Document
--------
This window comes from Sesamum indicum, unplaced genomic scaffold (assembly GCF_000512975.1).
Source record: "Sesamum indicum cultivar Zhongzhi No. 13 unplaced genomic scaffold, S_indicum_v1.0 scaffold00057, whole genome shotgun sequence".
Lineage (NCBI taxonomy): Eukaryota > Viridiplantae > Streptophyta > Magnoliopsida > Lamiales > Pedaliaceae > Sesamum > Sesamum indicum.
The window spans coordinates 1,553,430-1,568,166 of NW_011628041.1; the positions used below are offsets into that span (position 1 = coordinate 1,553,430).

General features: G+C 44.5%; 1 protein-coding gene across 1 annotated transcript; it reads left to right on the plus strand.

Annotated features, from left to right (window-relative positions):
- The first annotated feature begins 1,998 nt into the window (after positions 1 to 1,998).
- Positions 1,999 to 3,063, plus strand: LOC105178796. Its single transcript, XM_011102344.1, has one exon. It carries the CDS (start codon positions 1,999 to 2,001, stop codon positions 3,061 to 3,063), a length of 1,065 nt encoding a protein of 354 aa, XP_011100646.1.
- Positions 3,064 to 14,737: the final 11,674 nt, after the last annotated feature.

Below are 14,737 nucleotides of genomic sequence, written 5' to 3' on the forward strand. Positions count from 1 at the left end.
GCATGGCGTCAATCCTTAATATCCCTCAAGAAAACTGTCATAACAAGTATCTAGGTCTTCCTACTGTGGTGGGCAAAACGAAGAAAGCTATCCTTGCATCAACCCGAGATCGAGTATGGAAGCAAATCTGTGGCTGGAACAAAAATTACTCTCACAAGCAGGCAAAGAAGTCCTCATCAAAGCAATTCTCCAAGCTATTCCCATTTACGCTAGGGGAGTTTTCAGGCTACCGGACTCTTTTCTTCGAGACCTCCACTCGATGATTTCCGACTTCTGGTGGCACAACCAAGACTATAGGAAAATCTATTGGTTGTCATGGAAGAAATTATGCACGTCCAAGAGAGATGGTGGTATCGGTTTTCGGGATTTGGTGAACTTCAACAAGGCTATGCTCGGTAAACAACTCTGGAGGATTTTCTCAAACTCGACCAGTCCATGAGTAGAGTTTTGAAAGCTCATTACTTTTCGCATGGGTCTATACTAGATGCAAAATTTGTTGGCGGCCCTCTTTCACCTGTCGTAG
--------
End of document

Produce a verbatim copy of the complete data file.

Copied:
This window comes from Sesamum indicum, unplaced genomic scaffold (assembly GCF_000512975.1).
Source record: "Sesamum indicum cultivar Zhongzhi No. 13 unplaced genomic scaffold, S_indicum_v1.0 scaffold00057, whole genome shotgun sequence".
Lineage (NCBI taxonomy): Eukaryota > Viridiplantae > Streptophyta > Magnoliopsida > Lamiales > Pedaliaceae > Sesamum > Sesamum indicum.
The window spans coordinates 1,553,430-1,568,166 of NW_011628041.1; the positions used below are offsets into that span (position 1 = coordinate 1,553,430).

General features: G+C 44.5%; 1 protein-coding gene across 1 annotated transcript; it reads left to right on the plus strand.

Annotated features, from left to right (window-relative positions):
- The first annotated feature begins 1,998 nt into the window (after positions 1 to 1,998).
- Positions 1,999 to 3,063, plus strand: LOC105178796. Its single transcript, XM_011102344.1, has one exon. It carries the CDS (start codon positions 1,999 to 2,001, stop codon positions 3,061 to 3,063), a length of 1,065 nt encoding a protein of 354 aa, XP_011100646.1.
- Positions 3,064 to 14,737: the final 11,674 nt, after the last annotated feature.

Below are 14,737 nucleotides of genomic sequence, written 5' to 3' on the forward strand. Positions count from 1 at the left end.
GCATGGCGTCAATCCTTAATATCCCTCAAGAAAACTGTCATAACAAGTATCTAGGTCTTCCTACTGTGGTGGGCAAAACGAAGAAAGCTATCCTTGCATCAACCCGAGATCGAGTATGGAAGCAAATCTGTGGCTGGAACAAAAATTACTCTCACAAGCAGGCAAAGAAGTCCTCATCAAAGCAATTCTCCAAGCTATTCCCATTTACGCTAGGGGAGTTTTCAGGCTACCGGACTCTTTTCTTCGAGACCTCCACTCGATGATTTCCGACTTCTGGTGGCACAACCAAGACTATAGGAAAATCTATTGGTTGTCATGGAAGAAATTATGCACGTCCAAGAGAGATGGTGGTATCGGTTTTCGGGATTTGGTGAACTTCAACAAGGCTATGCTCGGTAAACAACTCTGGAGGATTTTCTCAAACTCGACCAGTCCATGAGTAGAGTTTTGAAAGCTCATTACTTTTCGCATGGGTCTATACTAGATGCAAAATTTGTTGGCGGCCCTCTTTCACCTGTCGTAG